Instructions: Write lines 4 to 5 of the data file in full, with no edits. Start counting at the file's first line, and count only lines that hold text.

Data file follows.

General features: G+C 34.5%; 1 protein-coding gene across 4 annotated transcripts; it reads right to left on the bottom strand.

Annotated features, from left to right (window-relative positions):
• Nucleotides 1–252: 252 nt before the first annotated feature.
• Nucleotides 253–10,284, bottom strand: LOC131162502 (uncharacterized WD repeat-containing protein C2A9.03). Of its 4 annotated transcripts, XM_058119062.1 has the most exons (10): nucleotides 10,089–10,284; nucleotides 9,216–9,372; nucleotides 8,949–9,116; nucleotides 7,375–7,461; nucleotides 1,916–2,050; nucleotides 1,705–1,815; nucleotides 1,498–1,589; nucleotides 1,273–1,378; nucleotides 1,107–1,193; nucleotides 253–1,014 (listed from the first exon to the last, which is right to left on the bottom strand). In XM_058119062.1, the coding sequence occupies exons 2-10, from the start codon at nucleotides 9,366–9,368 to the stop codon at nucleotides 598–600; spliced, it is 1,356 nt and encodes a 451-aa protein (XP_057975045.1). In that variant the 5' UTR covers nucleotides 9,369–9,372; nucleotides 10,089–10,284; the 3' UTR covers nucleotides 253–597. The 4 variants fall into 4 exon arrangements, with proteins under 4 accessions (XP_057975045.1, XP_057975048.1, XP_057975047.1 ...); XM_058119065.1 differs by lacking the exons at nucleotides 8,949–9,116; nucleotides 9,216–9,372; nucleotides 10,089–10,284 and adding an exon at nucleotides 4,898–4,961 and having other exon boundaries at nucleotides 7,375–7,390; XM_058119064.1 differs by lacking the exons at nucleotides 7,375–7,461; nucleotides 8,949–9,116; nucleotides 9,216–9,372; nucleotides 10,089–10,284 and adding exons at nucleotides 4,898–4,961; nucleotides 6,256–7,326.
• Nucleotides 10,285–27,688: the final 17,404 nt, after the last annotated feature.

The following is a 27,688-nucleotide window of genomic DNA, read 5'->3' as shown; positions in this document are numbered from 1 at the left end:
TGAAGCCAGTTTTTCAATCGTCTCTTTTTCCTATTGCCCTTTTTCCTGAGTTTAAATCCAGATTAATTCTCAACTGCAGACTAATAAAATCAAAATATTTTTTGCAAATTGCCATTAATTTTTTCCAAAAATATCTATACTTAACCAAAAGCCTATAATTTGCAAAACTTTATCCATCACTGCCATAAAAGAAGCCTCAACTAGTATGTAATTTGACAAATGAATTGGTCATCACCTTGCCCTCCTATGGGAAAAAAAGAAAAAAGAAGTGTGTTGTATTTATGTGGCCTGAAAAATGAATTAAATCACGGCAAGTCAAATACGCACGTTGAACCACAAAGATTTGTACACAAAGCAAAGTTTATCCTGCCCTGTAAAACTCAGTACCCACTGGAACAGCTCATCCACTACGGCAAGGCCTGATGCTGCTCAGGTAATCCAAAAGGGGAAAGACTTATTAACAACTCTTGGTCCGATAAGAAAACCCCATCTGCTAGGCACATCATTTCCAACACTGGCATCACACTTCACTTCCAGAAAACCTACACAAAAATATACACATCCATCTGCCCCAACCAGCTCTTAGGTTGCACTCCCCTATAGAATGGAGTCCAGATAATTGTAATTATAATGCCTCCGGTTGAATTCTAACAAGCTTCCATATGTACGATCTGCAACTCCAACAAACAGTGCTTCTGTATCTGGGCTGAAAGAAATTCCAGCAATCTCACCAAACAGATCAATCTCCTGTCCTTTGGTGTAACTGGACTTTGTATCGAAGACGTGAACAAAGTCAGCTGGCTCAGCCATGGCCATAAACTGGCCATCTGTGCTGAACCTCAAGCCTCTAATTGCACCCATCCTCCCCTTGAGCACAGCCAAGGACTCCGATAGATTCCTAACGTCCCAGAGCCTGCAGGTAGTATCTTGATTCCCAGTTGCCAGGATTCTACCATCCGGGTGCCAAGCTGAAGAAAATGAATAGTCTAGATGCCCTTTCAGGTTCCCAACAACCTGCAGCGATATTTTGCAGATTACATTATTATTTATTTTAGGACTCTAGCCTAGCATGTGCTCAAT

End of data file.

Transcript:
• Nucleotides 253–10,284, bottom strand: LOC131162502 (uncharacterized WD repeat-containing protein C2A9.03). Of its 4 annotated transcripts, XM_058119062.1 has the most exons (10): nucleotides 10,089–10,284; nucleotides 9,216–9,372; nucleotides 8,949–9,116; nucleotides 7,375–7,461; nucleotides 1,916–2,050; nucleotides 1,705–1,815; nucleotides 1,498–1,589; nucleotides 1,273–1,378; nucleotides 1,107–1,193; nucleotides 253–1,014 (listed from the first exon to the last, which is right to left on the bottom strand). In XM_058119062.1, the coding sequence occupies exons 2-10, from the start codon at nucleotides 9,366–9,368 to the stop codon at nucleotides 598–600; spliced, it is 1,356 nt and encodes a 451-aa protein (XP_057975045.1). In that variant the 5' UTR covers nucleotides 9,369–9,372; nucleotides 10,089–10,284; the 3' UTR covers nucleotides 253–597. The 4 variants fall into 4 exon arrangements, with proteins under 4 accessions (XP_057975045.1, XP_057975048.1, XP_057975047.1 ...); XM_058119065.1 differs by lacking the exons at nucleotides 8,949–9,116; nucleotides 9,216–9,372; nucleotides 10,089–10,284 and adding an exon at nucleotides 4,898–4,961 and having other exon boundaries at nucleotides 7,375–7,390; XM_058119064.1 differs by lacking the exons at nucleotides 7,375–7,461; nucleotides 8,949–9,116; nucleotides 9,216–9,372; nucleotides 10,089–10,284 and adding exons at nucleotides 4,898–4,961; nucleotides 6,256–7,326.
• Nucleotides 10,285–27,688: the final 17,404 nt, after the last annotated feature.